Operators of merchant tankers and other commercial vessels will face financial penalties under a new government resolution to address the rights of seafarers.
Cases of abandonment will come under tighter scrutiny after a new Cabinet resolution on governing marine wrecks and offending ships was passed.
A framework outlined by the Ministry of Energy and Infrastructure will protect the marine environment, maritime security and the rights of seafarers on board ships in UAE waters and ports.
Owners of abandoned vessels will now be hit with a Dh20,000 fine, with an additional Dh10,000 fine incurred for each seafarer on board.
If repeated, the fine will be doubled and the company licence cancelled.
“This resolution applies to all the national and foreign ships in the state waters and ports, if it meets the description of the wreck, is a violating ship, is unseaworthy [and] deteriorated, abandoned by its seafarers, owners or operator,” read the new law.
A ship operator will also be in breach of UAE regulations if “owners or operator do not pay the salary of seafarers for a period of two consecutive months or more, [fails to] provide provisions, supplies, and fuel to run the ships’ engines, fails to meet the minimum safe manning, has hazardous cargoes on board.”
Warships or public service ships owned by the federal and local governmental entities are exempt from the rules.
The new rules come into force on September 15.
“The resolution is another welcome step forward to address the pernicious issue of seafarer abandonment,” said David Hammond, chief executive of the Human Rights at Sea organisation.
“The true test will be the enforcement and its associated deterrent effect, combined with the need for the introduction of a state-level inspection regime.”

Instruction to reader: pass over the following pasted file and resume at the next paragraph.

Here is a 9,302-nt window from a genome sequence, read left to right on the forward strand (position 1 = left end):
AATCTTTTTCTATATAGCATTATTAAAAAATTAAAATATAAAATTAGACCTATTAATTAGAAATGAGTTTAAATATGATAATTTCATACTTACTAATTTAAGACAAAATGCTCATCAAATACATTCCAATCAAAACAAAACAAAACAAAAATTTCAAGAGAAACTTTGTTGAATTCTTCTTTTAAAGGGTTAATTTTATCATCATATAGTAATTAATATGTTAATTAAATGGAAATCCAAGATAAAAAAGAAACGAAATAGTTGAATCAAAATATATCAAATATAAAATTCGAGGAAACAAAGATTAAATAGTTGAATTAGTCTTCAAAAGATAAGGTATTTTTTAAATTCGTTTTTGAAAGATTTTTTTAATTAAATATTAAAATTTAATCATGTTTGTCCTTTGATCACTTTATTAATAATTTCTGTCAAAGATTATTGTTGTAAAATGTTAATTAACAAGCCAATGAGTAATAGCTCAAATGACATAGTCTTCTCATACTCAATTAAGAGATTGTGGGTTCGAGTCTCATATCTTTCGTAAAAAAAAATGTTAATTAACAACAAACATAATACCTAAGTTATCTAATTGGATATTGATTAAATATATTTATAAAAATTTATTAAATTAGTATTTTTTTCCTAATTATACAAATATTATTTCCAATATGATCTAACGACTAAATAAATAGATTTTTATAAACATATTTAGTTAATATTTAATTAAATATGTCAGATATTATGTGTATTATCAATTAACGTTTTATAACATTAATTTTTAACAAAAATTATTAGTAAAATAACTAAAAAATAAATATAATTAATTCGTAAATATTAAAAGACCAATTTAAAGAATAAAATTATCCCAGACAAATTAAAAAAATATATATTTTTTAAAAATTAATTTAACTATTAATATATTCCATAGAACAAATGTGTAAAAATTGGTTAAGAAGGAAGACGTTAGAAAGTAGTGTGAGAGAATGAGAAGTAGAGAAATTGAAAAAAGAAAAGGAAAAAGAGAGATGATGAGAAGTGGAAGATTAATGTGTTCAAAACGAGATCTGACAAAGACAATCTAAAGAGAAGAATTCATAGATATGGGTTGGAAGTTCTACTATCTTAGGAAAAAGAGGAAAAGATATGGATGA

Several high-profile cases have emerged in recent years of seafarers abandoned at sea without pay and forced to live on basic rations for sometimes years at a time.
The most recent case involved the MT Iba, a shipping tanker anchored off the Sharjah coast that broke free in rough seas and washed ashore in Umm Al Quwain.
The plight of the five crew on board – some had been trapped on board for three years due to the operator’s financial problems – made headlines around the world.
They finally went home to their families after four years stranded in the Gulf.
The ship had sat anchored off the UAE coast since 2017 after owners Alco Shipping hit financial problems.
Financial records of the ship seen by The National in February showed an outstanding mortgage of $1.35m on the tanker, along with fees and fines in the UAE and Panama of more than $41,000.
Other debts included towing the ship for salvage for $150,000, agent fees of $12,000 for supplying crew, and outstanding port fees of $192,000.
The crew said they were collectively owed more than $200,000.
In another case of 'ghost' ships in UAE waters, the Federal Transport Authority in April 2019, relieved seafarers on board the MV Azraqmoiah tanker.
The ship was unable to leave its anchorage off the UAE coast since April 2017.
As per the new rules, owners will also be punished if fees and expenses are owed in towing a vessel into port, or insurance or berthing costs are unpaid.
The new regulations will also punish vessels sailing under forged or expired registration documents or without a recognised flag of a particular country, a practice deployed by rogue operators to skirt maritime laws, liabilities and crew obligations.
A new wrecks and violating ships committee is to be established under the ministry to regulate cases of abandonment and other rule breaches.
First offenders will be sent a written warning, with a demand for amendments within 60 days.
Owners will also be punished with a Dh20,000 fine for failing to provide adequate insurance to cover the welfare of the crew on board and the vessel’s general operations.